GRIFFITHS: They come to Cowra because of the Japan connection and, in particular, the wartime connection. It is just an unbelievable experience. Their ages range from 20 years old, 22 years old, through to Hiroshi Masumoto, the conductor and founder of the choir, who is my age, 1948 – what is that – 54. We are the same age. They are representative of what Japan is about today. They are so open today in talking about the wartime experience, all of which happened before every one of them was born. Their concern – for example, the messages in their concert programme talks about, and in fact I was the MC at this concert in Cowra, as I have done for the last three or four occasions, and their opening statement talks about, for example, one little paragraph I’ll grab – “Conflict and terrorist activities have been occurring frequently in many places and becoming increasingly intense. Speculation and interest in countries and races have brought on tragedies that should never have been allowed to happen and many innocent people are victimised. Desire for peace has become a longer journey to accomplish.” That’s the trend that goes through virtually everything they talk about. They have established in recent years, and in fact on the last occasion they were here they actually visited Featherstone in New Zealand and performed a concert there. The reason they have gone there is because Featherstone had a similar prisoner-of-war situation to Cowra where there was an attempted break out and their whole aim of their concert tours to Australia and New Zealand is to promote peace and understanding and goodwill. That’s their theme right through. Their generosity is unbelievable. They, on the last three occasions to Australia, in 1998, 2000 and 2002, have handed me a cheque for $7,000 made out to Mr Bob Griffiths, which is a little bit of a problem, which I quickly put into the Seikei Trust Account. We formed a Trust Account, Chor-Farmer Trust Account, and their instructions were that we were to use that money as the committee saw fit to benefit and to promote peace and goodwill between Australia and Japan.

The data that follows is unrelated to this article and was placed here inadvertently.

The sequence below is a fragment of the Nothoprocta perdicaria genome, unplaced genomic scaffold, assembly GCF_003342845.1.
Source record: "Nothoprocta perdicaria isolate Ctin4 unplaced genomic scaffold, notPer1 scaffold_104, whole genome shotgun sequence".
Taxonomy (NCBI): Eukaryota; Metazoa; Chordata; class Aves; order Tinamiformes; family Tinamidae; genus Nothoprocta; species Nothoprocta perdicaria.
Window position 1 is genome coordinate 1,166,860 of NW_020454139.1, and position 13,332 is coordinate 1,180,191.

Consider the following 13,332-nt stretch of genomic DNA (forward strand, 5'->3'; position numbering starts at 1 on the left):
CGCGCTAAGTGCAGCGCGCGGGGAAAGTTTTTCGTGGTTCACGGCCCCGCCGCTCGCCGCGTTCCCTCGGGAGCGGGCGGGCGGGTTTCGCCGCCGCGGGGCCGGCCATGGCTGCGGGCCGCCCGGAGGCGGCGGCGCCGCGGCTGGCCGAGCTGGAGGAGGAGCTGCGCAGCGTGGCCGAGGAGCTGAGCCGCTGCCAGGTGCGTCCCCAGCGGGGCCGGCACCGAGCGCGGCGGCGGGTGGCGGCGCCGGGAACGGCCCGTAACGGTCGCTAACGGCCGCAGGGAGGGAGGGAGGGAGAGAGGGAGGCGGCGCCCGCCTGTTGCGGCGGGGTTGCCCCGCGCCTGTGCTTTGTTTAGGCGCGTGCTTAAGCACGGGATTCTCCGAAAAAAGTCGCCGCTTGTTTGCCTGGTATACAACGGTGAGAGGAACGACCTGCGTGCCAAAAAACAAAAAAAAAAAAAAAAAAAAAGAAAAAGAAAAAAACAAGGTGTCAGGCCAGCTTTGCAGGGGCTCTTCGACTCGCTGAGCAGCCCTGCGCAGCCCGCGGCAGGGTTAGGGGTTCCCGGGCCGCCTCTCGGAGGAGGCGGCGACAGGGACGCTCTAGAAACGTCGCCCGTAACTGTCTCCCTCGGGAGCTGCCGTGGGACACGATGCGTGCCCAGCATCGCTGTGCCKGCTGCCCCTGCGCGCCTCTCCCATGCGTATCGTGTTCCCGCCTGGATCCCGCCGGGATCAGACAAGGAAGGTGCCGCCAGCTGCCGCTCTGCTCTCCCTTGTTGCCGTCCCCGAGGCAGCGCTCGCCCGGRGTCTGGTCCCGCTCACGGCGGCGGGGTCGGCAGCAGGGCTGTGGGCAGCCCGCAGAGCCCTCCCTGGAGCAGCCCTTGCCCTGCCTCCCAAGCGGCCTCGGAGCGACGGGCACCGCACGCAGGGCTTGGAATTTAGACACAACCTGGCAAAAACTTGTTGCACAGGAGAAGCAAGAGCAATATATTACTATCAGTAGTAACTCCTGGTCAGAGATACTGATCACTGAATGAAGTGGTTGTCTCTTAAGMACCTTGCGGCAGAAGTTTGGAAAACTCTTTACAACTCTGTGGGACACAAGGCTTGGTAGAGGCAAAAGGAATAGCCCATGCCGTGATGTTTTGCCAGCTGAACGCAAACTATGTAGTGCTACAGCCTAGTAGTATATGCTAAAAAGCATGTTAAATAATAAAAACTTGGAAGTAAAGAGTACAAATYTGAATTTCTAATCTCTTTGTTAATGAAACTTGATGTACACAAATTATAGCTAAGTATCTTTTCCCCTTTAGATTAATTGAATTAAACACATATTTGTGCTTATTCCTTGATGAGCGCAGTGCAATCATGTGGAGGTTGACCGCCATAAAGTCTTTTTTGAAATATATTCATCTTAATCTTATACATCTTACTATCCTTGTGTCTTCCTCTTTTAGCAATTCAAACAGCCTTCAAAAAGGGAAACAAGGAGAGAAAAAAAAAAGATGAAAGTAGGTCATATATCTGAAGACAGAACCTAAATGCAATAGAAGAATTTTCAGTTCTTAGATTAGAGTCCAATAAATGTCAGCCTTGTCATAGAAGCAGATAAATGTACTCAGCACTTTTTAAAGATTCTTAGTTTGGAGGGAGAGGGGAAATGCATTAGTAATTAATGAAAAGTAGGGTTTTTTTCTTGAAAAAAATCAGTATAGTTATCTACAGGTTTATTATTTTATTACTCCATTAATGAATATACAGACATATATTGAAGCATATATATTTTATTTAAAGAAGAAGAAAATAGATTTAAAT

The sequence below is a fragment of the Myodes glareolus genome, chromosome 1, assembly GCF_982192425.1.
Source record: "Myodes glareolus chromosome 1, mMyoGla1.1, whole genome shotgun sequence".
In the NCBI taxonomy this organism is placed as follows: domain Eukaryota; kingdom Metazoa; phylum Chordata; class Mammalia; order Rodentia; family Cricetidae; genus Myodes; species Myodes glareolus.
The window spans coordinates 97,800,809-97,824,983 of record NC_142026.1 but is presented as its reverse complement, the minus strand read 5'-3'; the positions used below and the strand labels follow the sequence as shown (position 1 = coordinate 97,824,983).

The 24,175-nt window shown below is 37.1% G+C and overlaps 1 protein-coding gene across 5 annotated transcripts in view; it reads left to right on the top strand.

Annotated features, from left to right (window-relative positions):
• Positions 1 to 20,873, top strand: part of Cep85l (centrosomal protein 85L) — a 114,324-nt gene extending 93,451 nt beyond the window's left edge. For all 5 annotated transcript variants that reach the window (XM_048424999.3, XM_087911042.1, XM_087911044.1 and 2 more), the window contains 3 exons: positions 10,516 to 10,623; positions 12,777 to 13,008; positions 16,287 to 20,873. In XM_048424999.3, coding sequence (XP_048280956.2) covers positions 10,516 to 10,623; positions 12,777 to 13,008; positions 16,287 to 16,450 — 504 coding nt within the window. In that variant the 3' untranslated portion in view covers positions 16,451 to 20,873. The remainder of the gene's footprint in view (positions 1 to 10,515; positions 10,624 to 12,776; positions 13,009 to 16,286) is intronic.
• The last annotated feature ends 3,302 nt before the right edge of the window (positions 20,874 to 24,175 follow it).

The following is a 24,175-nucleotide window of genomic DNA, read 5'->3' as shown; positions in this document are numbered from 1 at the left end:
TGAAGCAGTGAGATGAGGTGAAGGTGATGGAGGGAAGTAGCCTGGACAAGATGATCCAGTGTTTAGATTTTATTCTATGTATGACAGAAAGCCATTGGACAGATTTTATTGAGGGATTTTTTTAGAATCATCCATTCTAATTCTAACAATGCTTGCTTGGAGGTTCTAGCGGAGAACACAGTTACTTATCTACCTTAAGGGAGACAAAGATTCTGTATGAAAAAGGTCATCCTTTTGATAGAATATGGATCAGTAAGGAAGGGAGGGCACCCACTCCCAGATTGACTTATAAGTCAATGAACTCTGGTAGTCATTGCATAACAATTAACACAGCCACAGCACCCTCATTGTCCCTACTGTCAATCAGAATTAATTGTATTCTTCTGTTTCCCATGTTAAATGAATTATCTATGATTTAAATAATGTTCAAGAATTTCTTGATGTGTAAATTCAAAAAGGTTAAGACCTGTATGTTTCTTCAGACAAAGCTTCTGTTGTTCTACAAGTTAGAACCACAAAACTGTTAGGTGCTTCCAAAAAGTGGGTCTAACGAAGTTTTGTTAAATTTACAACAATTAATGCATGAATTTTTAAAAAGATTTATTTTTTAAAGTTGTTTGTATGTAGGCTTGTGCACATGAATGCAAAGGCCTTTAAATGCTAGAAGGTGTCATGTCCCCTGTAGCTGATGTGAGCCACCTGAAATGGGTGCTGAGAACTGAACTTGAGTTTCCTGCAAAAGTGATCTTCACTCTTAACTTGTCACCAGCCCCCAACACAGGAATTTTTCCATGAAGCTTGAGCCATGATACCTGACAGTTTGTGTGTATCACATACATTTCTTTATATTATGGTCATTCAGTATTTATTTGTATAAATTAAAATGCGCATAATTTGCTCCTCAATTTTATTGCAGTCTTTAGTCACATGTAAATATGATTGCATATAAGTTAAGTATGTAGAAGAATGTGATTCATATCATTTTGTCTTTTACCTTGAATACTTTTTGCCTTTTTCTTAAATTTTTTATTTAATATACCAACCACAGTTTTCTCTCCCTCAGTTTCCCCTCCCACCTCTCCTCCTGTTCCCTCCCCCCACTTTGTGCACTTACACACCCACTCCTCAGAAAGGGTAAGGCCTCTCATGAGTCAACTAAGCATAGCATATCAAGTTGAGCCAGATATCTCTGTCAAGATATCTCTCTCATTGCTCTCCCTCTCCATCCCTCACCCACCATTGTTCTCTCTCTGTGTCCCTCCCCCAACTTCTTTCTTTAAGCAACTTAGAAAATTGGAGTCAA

COLHOUN: How did you use that money? You put it into your student exchange?